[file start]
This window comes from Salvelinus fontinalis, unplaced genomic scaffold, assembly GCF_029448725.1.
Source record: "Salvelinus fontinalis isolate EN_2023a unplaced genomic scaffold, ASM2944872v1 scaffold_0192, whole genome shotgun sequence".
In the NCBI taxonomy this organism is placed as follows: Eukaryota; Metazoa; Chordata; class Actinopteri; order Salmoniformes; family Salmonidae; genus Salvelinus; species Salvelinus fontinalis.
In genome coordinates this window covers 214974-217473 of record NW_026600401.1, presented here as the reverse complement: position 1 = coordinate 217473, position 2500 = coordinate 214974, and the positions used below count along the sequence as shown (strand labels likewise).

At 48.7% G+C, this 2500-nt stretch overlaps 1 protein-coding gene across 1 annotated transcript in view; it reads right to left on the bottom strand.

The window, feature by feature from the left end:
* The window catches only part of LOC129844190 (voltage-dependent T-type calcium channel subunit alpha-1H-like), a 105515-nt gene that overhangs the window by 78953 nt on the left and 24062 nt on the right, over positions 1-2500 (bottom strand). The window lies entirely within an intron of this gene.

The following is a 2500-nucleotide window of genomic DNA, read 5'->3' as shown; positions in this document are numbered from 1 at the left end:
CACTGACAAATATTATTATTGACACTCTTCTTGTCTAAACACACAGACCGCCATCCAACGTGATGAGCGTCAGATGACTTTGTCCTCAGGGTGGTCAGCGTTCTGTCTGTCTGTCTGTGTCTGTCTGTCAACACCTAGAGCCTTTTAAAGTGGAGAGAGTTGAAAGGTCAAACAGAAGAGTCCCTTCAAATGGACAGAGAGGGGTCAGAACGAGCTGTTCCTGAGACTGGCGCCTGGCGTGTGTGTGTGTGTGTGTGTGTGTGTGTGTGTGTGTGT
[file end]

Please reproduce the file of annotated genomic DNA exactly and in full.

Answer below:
This window comes from Salvelinus fontinalis, unplaced genomic scaffold, assembly GCF_029448725.1.
Source record: "Salvelinus fontinalis isolate EN_2023a unplaced genomic scaffold, ASM2944872v1 scaffold_0192, whole genome shotgun sequence".
In the NCBI taxonomy this organism is placed as follows: Eukaryota; Metazoa; Chordata; class Actinopteri; order Salmoniformes; family Salmonidae; genus Salvelinus; species Salvelinus fontinalis.
In genome coordinates this window covers 214974-217473 of record NW_026600401.1, presented here as the reverse complement: position 1 = coordinate 217473, position 2500 = coordinate 214974, and the positions used below count along the sequence as shown (strand labels likewise).

At 48.7% G+C, this 2500-nt stretch overlaps 1 protein-coding gene across 1 annotated transcript in view; it reads right to left on the bottom strand.

The window, feature by feature from the left end:
* The window catches only part of LOC129844190 (voltage-dependent T-type calcium channel subunit alpha-1H-like), a 105515-nt gene that overhangs the window by 78953 nt on the left and 24062 nt on the right, over positions 1-2500 (bottom strand). The window lies entirely within an intron of this gene.

The following is a 2500-nucleotide window of genomic DNA, read 5'->3' as shown; positions in this document are numbered from 1 at the left end:
CACTGACAAATATTATTATTGACACTCTTCTTGTCTAAACACACAGACCGCCATCCAACGTGATGAGCGTCAGATGACTTTGTCCTCAGGGTGGTCAGCGTTCTGTCTGTCTGTCTGTGTCTGTCTGTCAACACCTAGAGCCTTTTAAAGTGGAGAGAGTTGAAAGGTCAAACAGAAGAGTCCCTTCAAATGGACAGAGAGGGGTCAGAACGAGCTGTTCCTGAGACTGGCGCCTGGCGTGTGTGTGTGTGTGTGTGTGTGTGTGTGTGTGTGTGT